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Product, Pyschology

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Android Defectors

That’s where the switching number comes into the picture. This Scenario 2 is shown in the figure above and suggests that although Android gained 8 million new users, it lost 6.4 million to iPhone for a net gain of 1.6.

Apple may have also lost a few users to Android but overall gained switchers from other platforms, mainly Android. This is what would support Tim Cook’s comments.

Thinking further ahead, as the markets mature globally, they may well evolve into the way the US market evolves today. Apple’s brand promise ensures loyalty while competing platforms slowly “leak” users. If this sounds eerily familiar then you’d be right. This is exactly how the PC market behaves today.

The new switchers, Horace Dediu

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Giving the Finger to Android

Zack Whittaker on Android’s fingerprint vulnerability:

New research, set to be announced at the Black Hat conference in Las Vegas on Wednesday, by FireEye researchers Tao Wei and Yulong Zhang outlined new ways to attack Android devices to extract user fingerprints.

The threat is for now confined mostly to Android devices that have fingerprint sensors, such as Samsung, Huawei, and HTC devices, which by volume remains low compared to iPhone shipments. But down the line by 2019, where it’s believed that at least half of all smartphone shipments will have a fingerprint sensor, the threat deepens.

Of the four attacks outlined by the researchers, one in particular — dubbed the “fingerprint sensor spying attack” — can “remotely harvest fingerprints in a large scale,” Zhang told ZDNet by email.

Open always wins, right?

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Technology

“Don’t bother learning our platform or writing native apps for it.”

A few weeks ago I linked up to the story about Microsoft giving developers the ability to port Android and iOS apps to Windows.

At Ars Technica, Sean Gallager gets into more of the nerdy details and recalls IBM and Blackberry trying similar, unsuccessful moves:

Neither OS/2 nor BlackBerry 10 has made a success of this capability. There are two major problems with supporting foreign applications on a niche platform. The first is straightforward: it removes any incentive for developers to bother with the native platform. Investing in developing for a minor platform is already something of a gamble, and by telling developers “Oh hey, you can just use your existing Win16 or Android program…” as IBM and BlackBerry (respectively) did, you’re implicitly sending them a message. “Don’t bother learning our platform or writing native apps for it.”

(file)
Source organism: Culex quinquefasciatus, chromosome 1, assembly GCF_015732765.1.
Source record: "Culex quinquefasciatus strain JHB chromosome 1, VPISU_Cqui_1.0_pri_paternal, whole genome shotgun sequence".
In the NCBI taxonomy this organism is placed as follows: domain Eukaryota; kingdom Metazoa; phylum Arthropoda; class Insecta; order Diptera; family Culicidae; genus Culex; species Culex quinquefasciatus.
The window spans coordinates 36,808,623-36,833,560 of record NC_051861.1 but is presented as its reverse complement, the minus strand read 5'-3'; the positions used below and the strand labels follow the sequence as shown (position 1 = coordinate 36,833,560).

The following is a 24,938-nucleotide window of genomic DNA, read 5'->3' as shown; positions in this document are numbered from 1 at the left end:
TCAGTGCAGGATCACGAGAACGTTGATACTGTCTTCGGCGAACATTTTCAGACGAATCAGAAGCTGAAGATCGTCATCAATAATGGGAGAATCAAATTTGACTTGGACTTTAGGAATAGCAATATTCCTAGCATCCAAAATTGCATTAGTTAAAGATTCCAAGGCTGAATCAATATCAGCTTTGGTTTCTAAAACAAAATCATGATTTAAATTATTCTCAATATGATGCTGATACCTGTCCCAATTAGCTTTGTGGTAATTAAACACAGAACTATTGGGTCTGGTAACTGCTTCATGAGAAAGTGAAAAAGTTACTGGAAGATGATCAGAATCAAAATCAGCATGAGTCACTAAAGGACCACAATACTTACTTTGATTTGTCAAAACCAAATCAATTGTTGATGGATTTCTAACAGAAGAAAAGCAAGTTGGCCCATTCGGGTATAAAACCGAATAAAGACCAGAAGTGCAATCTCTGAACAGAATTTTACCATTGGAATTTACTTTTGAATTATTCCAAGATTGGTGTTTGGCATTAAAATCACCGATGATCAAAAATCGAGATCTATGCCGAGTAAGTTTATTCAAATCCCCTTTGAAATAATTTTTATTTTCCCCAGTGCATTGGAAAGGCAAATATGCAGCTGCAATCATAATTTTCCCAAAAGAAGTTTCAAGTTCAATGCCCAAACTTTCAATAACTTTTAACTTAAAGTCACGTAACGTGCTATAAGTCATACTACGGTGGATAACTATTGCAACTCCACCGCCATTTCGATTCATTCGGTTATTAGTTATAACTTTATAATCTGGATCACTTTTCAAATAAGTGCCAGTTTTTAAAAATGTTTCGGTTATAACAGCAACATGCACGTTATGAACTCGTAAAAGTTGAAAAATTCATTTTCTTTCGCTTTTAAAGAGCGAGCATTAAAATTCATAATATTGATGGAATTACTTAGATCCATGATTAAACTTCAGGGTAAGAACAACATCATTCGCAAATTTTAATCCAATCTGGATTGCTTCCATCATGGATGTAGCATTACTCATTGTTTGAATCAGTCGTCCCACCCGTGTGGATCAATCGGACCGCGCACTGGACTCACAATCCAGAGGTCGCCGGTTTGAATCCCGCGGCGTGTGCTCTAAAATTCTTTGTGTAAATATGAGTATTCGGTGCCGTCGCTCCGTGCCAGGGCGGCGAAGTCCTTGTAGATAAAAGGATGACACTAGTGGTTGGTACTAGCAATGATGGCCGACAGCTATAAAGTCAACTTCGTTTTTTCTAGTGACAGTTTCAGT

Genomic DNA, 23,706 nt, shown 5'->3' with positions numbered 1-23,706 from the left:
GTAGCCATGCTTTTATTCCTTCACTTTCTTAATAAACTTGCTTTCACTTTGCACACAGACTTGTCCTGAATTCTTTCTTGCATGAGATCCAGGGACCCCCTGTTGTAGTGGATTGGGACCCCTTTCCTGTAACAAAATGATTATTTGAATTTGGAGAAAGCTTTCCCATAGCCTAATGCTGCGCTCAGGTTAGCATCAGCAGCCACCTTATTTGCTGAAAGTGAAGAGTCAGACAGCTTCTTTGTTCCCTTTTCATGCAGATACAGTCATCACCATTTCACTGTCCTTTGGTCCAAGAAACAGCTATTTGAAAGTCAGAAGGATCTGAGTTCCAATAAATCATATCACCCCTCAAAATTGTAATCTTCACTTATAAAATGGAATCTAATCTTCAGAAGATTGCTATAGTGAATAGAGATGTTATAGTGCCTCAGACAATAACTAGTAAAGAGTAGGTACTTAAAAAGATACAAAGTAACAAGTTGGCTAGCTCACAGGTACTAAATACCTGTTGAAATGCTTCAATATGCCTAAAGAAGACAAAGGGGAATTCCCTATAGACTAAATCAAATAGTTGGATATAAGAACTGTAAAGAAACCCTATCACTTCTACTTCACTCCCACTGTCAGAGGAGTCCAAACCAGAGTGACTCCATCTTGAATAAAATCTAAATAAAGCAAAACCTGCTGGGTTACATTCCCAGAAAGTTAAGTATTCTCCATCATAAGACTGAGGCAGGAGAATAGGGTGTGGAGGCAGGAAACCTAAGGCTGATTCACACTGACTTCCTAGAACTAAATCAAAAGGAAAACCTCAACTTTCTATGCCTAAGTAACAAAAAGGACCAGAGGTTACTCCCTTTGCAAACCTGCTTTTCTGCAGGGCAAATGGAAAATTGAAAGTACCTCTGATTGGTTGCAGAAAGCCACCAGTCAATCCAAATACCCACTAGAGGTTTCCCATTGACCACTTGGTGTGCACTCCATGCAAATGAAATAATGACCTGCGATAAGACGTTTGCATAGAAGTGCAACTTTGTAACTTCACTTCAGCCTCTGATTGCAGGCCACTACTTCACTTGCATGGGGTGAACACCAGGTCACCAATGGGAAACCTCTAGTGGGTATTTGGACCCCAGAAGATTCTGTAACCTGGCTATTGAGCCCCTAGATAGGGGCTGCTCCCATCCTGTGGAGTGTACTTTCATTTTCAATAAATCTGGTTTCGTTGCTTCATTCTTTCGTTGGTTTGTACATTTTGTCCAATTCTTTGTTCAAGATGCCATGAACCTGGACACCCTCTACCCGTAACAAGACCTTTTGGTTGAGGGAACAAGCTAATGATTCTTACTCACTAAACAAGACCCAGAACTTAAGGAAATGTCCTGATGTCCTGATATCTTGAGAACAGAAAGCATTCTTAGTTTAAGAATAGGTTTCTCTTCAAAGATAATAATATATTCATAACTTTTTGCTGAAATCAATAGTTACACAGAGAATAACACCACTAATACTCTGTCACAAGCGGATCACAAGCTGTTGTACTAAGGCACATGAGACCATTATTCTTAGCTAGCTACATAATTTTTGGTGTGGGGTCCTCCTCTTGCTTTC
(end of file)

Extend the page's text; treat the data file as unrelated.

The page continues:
And:

Even with Islandwood, porting iOS applications to Windows will require more work than Android apps require. While some Android apps will be 100 percent compatible with Astoria, that won’t be the case with Islandwood. There are differences between the platforms that need handling—Android and Windows Phone have a back button, for example, whereas iOS doesn’t—and devs will have to change code accordingly.

The impact this has will depend on the app. King’s Candy Crush Saga for Windows Phone is already using Islandwood, and the changes required were described as a “few percent.” CCS supports features including in-app purchases in its Windows Phone version, taking advantage of the StoreKit API mapping. However, as a game, its user interface is largely custom anyway. Apps that lean more heavily on UIKit may well need more work to ensure that their interfaces meet the expectations of Windows users.

It’s Microsoft’s last ditch effort.

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Technology

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This Should Go Fine

At BGR.com, Brad Reed on Microsoft’s plans to let you port iOS and Android apps to Windows:

Microsoft is raising the white flag when it comes to developing its own mobile app ecosystem — instead, it’s going to let developers easily bring their iOS and Android apps over to Windows 10 without having to completely rebuild them from the ground up as they’ve had to do in the past. Essentially, Microsoft is letting developers reuse most of the same code that they used to write their apps for rival platforms and is giving them tools to help them optimize these apps for Windows.

Wow! Sounds tremendous. I’m sure there won’t be any redesigning needed. I mean, it’s not like Apple or Google have their own design guidelines, like this and this.

I’m also sure performance will be lickity-split. No lag or recoding needed.